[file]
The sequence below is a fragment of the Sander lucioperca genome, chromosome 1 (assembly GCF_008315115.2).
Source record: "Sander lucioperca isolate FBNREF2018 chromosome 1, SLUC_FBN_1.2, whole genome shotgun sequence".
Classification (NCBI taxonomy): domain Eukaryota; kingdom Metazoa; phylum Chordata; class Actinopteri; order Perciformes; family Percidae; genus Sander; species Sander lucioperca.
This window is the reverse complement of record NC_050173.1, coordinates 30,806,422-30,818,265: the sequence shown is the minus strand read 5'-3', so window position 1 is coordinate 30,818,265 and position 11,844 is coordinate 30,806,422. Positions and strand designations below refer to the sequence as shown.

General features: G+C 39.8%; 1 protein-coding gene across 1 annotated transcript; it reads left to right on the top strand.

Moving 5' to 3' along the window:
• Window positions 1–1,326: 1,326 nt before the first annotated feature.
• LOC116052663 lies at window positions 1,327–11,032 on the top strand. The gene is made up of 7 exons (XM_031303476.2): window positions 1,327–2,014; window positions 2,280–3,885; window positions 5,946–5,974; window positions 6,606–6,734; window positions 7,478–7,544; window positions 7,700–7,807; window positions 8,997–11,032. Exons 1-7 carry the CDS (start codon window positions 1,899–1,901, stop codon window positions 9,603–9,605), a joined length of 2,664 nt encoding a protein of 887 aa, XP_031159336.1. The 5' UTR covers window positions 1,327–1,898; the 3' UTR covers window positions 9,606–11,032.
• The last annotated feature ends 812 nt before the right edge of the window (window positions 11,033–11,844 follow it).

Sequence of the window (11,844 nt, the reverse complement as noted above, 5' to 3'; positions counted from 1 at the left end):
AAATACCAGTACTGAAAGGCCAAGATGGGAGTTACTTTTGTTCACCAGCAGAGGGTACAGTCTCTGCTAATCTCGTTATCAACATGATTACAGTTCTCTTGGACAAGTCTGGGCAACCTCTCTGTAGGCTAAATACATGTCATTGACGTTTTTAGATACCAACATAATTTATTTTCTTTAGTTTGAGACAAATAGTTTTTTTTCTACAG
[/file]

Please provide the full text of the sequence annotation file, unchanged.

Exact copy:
The sequence below is a fragment of the Sander lucioperca genome, chromosome 1 (assembly GCF_008315115.2).
Source record: "Sander lucioperca isolate FBNREF2018 chromosome 1, SLUC_FBN_1.2, whole genome shotgun sequence".
Classification (NCBI taxonomy): domain Eukaryota; kingdom Metazoa; phylum Chordata; class Actinopteri; order Perciformes; family Percidae; genus Sander; species Sander lucioperca.
This window is the reverse complement of record NC_050173.1, coordinates 30,806,422-30,818,265: the sequence shown is the minus strand read 5'-3', so window position 1 is coordinate 30,818,265 and position 11,844 is coordinate 30,806,422. Positions and strand designations below refer to the sequence as shown.

General features: G+C 39.8%; 1 protein-coding gene across 1 annotated transcript; it reads left to right on the top strand.

Moving 5' to 3' along the window:
• Window positions 1–1,326: 1,326 nt before the first annotated feature.
• LOC116052663 lies at window positions 1,327–11,032 on the top strand. The gene is made up of 7 exons (XM_031303476.2): window positions 1,327–2,014; window positions 2,280–3,885; window positions 5,946–5,974; window positions 6,606–6,734; window positions 7,478–7,544; window positions 7,700–7,807; window positions 8,997–11,032. Exons 1-7 carry the CDS (start codon window positions 1,899–1,901, stop codon window positions 9,603–9,605), a joined length of 2,664 nt encoding a protein of 887 aa, XP_031159336.1. The 5' UTR covers window positions 1,327–1,898; the 3' UTR covers window positions 9,606–11,032.
• The last annotated feature ends 812 nt before the right edge of the window (window positions 11,033–11,844 follow it).

Sequence of the window (11,844 nt, the reverse complement as noted above, 5' to 3'; positions counted from 1 at the left end):
AAATACCAGTACTGAAAGGCCAAGATGGGAGTTACTTTTGTTCACCAGCAGAGGGTACAGTCTCTGCTAATCTCGTTATCAACATGATTACAGTTCTCTTGGACAAGTCTGGGCAACCTCTCTGTAGGCTAAATACATGTCATTGACGTTTTTAGATACCAACATAATTTATTTTCTTTAGTTTGAGACAAATAGTTTTTTTTCTACAG